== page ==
U.S. President Barack Obama and Russian President Vladimir Putin held brief talks on the sidelines of D-Day anniversary celebrations in Normandy, France, on Friday.
A White House official confirmed the two met for about 15 minutes after a luncheon for world leaders at the Chateau de Benouville.
Obama made clear to Putin that de-escalating the crisis in Ukraine depends upon Moscow recognizing President-elect Petro Poroshenko - scheduled to take office Saturday - as the country's legitimate leader, ceasing support for pro-Russia separatists in eastern Ukraine, and stopping the provision of arms and materiel across the border, a White House representative said.
Obama urged Putin to immediately collaborate with the Kyiv government to reduce tensions, warning that failure to do so would deepen Russia's isolation, the representative said.
Earlier in the day, Putin and Poroshenko met informally with German Chancellor Angela Merkel. They talked informally as they walked into the chateau.
French officials were quoted as saying Putin and Poroshenko discussed a possible ceasefire between Ukrainian government forces and pro-Russian separatists.
Russian news agencies quoted Putin's spokesman, Dmitry Peskov, as saying that during their conversation, both leaders called for "a speedy end to to the bloodshed in southeastern Ukraine and to the military actions of both sides - the Ukrainian armed forces and the supporters of the federalization of Ukraine."
French President Francois Hollande had personally invited Putin to the D-Day commemoration, in recognition of at least 20 million Soviets killed during World War II. Reuters, on Twitter, reported Hollande's office as saying Putin and Poroshenko shook hands.
Western officials had expressed hope that informal contacts between Putin and Poroshenko during the one-day event can help ease tensions over Ukraine's future, after Russia seized and annexed the Crimea region following the ouster of a pro-Russian president in Kyiv in February.
A day earlier, he met British Prime Minister David Cameron and Hollande to discuss Moscow's role in the unrest.
The commemorations in Normandy have brought together world leaders, many of whom are urging Moscow to stop its support for the ongoing pro-Russian separatist rebellion in eastern Ukraine.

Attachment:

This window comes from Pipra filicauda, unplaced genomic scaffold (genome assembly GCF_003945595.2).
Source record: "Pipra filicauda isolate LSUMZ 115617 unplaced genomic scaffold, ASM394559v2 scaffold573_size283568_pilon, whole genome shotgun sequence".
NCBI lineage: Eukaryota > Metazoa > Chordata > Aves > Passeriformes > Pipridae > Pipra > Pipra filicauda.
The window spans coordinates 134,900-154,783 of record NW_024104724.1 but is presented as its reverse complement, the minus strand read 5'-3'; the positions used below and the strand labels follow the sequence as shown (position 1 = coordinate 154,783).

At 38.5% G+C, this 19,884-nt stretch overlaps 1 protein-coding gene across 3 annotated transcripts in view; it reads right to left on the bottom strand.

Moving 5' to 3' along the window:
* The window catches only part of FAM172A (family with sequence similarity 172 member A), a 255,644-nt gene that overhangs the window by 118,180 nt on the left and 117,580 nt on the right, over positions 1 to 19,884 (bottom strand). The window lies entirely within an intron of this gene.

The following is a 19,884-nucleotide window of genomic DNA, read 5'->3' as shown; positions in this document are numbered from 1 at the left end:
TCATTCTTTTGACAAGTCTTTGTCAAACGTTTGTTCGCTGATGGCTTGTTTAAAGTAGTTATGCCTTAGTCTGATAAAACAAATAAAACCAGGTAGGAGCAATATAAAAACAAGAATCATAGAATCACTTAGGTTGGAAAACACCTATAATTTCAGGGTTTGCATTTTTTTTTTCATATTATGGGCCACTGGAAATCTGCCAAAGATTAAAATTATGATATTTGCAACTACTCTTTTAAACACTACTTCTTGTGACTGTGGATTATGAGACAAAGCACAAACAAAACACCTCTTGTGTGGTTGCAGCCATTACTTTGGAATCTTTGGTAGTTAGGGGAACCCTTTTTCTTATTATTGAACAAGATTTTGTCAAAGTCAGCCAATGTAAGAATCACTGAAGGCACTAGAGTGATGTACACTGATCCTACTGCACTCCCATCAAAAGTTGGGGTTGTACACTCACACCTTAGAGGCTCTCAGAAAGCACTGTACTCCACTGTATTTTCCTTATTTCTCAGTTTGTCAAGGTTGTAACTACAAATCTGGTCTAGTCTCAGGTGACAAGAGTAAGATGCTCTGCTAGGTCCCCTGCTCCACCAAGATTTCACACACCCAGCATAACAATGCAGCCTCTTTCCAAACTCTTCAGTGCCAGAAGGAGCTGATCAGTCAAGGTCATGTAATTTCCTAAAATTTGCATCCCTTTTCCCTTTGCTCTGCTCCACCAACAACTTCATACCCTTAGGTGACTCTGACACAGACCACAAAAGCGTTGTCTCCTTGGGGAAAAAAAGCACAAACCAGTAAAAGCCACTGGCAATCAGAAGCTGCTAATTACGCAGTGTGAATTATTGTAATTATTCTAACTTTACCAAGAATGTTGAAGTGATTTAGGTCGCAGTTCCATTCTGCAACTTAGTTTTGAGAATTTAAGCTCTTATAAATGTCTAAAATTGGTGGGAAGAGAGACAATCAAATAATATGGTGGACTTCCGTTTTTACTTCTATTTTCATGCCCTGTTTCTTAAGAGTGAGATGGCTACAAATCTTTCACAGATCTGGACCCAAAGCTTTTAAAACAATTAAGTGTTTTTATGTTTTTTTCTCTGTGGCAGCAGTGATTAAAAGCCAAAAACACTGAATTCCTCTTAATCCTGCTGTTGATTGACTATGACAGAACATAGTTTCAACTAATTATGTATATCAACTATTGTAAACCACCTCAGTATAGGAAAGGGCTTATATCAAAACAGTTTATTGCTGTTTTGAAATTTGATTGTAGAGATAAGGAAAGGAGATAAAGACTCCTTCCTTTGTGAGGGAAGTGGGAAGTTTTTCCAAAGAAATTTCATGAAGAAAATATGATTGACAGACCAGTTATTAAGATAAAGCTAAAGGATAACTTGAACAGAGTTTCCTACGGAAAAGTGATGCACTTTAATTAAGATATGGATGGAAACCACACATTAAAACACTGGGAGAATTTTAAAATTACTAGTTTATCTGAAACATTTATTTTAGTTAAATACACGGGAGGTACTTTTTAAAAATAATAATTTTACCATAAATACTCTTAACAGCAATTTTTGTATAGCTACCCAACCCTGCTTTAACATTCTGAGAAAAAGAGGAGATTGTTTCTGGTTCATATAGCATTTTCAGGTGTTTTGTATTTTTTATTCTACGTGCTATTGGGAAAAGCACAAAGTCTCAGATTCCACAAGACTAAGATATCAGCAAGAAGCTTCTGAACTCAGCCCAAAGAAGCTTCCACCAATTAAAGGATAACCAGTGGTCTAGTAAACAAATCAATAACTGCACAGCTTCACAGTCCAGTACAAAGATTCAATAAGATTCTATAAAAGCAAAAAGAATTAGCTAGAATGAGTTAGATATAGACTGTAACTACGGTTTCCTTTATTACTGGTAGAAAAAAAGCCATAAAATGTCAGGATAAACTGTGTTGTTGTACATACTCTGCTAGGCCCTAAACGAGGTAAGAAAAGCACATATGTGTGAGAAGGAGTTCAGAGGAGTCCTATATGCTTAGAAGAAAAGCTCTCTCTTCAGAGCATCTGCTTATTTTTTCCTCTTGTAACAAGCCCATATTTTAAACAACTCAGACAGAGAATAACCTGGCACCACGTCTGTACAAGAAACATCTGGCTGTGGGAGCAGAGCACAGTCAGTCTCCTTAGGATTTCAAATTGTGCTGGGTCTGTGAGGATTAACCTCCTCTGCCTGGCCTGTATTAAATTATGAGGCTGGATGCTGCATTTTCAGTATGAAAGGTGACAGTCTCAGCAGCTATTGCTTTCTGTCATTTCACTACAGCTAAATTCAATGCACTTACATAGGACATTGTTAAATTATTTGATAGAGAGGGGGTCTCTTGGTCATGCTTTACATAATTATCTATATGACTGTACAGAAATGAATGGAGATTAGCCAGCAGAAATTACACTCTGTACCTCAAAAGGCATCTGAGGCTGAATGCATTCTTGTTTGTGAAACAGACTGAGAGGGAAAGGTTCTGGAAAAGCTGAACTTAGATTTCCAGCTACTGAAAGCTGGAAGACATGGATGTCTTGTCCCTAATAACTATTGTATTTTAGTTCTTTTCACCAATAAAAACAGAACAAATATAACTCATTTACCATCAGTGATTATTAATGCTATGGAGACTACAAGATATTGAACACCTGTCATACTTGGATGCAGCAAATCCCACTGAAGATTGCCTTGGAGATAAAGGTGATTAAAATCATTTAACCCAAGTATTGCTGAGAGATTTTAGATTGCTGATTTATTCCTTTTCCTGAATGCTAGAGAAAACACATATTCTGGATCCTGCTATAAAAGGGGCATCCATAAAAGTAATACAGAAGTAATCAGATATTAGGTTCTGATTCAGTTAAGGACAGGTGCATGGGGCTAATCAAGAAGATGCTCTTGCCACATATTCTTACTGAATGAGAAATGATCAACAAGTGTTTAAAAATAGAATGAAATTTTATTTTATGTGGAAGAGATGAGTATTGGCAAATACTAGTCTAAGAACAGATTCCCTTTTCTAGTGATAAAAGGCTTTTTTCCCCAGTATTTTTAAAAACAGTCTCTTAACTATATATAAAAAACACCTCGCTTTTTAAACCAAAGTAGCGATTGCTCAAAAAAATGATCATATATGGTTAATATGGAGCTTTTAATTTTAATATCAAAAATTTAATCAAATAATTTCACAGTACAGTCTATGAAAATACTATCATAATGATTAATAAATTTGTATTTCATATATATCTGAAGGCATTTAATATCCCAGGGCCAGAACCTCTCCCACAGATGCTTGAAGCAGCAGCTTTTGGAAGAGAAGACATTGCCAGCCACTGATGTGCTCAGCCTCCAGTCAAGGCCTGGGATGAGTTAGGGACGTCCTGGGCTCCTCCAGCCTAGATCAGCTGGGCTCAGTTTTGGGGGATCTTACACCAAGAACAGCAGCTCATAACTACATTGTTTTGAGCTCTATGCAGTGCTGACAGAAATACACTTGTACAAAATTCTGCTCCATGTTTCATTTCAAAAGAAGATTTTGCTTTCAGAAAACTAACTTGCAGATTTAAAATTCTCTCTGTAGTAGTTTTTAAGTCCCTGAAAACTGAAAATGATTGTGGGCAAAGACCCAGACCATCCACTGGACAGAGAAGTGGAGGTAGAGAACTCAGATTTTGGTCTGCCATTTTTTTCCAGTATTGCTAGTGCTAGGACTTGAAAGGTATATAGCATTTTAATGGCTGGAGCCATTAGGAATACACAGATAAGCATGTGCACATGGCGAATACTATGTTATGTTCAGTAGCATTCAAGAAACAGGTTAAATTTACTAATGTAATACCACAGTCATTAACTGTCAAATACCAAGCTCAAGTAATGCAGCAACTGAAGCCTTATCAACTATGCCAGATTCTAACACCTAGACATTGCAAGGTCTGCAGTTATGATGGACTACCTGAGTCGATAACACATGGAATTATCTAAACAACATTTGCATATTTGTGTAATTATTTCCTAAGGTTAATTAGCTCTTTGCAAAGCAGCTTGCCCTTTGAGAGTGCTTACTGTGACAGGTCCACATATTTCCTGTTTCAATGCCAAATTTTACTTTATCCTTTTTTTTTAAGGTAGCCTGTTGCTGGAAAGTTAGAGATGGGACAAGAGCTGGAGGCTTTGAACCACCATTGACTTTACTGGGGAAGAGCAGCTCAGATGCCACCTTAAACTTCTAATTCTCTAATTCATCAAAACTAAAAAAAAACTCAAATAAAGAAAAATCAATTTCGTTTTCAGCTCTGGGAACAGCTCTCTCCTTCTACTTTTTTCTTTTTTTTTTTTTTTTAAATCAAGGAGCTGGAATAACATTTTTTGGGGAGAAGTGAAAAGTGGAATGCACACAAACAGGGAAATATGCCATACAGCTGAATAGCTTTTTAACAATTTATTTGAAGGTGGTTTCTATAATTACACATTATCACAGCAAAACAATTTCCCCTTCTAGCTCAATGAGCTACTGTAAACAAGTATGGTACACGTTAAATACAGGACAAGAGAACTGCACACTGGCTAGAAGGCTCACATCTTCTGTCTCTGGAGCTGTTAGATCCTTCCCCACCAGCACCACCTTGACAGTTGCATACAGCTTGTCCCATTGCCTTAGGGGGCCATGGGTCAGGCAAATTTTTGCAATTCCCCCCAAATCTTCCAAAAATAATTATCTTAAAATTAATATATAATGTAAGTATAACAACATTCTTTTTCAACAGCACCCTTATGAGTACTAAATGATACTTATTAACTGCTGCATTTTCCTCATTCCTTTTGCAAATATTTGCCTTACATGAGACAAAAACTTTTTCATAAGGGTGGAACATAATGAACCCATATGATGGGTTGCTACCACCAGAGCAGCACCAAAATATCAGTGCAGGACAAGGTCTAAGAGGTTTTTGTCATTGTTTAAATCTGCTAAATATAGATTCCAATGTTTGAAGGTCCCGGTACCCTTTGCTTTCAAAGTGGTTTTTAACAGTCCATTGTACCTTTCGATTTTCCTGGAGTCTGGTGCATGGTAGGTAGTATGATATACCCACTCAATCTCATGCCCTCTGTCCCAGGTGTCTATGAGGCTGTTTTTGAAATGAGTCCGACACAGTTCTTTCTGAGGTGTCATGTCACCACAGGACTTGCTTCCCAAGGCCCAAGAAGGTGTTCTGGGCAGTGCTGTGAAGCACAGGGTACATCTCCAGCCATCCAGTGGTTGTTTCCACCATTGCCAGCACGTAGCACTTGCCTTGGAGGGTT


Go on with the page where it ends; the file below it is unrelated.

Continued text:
Violence continued in the region Friday. Ukraine's Interior Ministry reported that separatists in the city of Slavyonsk fired a mortar at checkpoints set up by security forces, killing a member of the ministry's special forces and seriously wounding two others.
Also Friday, separatists claimed they shot down a manned reconnaissance plane over Slovyansk. Several videos purporting to show the downing of the aircraft were posted to the Internet.
On Thursday, Obama had urged Russia to negotiate directly with the newly elected Ukraine government, and he called on Putin to stop the cross-border flow of armed Russian militias into Ukraine.
At a G7 meeting in Brussels earlier that day, leaders warned that more economic sanctions could come within weeks if the Kremlin fails to curb its support for the rebels.
The United States and Britain have been the leading proponents of sanctions on Russian businesses and individuals in Putin's inner circle - but both countries have so far stopped short of harsher penalties on key Russian economic sectors.
France and Germany, which maintain strong energy and trade ties with Russia, have been less aggressive in their public statements.
The Brussels summit was originally scheduled as a G8 in the Russian Black Sea resort of Sochi. But after Russia annexed Ukraine's Crimean peninsula in March, Western powers rejected Putin's invitation and moved the summit to Brussels.
VOA White House correspondent Luis Ramirez contributed to this report. Some information was provided by Reuters.